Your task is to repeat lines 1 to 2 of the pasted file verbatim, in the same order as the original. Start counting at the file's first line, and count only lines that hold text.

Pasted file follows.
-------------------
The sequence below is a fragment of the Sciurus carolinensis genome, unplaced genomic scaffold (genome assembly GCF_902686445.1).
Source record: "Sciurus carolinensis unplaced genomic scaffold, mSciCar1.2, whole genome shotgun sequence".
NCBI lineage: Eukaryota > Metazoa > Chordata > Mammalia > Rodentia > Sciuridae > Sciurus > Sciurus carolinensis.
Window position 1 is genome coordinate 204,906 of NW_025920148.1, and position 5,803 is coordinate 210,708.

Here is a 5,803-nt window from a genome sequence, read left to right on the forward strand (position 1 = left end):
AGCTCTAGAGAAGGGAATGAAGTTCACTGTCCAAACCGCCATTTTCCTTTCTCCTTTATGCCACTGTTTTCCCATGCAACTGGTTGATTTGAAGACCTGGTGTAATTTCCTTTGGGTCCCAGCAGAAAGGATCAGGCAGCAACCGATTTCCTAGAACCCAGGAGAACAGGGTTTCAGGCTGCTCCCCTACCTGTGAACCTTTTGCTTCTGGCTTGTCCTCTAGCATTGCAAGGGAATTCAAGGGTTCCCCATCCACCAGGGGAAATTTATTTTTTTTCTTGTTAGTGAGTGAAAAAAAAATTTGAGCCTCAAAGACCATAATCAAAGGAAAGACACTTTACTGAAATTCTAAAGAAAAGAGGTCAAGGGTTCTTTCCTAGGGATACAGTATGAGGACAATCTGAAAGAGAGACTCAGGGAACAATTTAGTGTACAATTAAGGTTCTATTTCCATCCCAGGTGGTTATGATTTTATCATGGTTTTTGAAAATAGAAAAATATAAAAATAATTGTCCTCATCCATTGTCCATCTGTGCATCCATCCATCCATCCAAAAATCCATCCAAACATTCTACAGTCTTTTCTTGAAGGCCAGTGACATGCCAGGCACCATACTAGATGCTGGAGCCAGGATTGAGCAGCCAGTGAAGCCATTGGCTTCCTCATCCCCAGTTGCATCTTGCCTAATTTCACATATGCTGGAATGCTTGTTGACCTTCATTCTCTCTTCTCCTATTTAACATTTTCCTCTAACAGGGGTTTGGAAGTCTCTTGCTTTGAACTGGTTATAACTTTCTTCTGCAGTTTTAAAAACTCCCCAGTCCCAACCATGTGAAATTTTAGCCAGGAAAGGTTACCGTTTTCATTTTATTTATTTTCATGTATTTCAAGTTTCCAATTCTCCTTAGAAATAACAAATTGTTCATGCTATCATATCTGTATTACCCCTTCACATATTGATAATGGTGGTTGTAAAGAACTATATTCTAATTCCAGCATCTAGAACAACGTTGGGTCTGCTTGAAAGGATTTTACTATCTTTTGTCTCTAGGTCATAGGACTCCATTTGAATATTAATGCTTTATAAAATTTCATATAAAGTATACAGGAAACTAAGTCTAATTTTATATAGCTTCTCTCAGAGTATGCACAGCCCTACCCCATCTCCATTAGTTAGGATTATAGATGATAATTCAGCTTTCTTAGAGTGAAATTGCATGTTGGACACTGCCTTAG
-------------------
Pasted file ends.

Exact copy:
The sequence below is a fragment of the Sciurus carolinensis genome, unplaced genomic scaffold (genome assembly GCF_902686445.1).
Source record: "Sciurus carolinensis unplaced genomic scaffold, mSciCar1.2, whole genome shotgun sequence".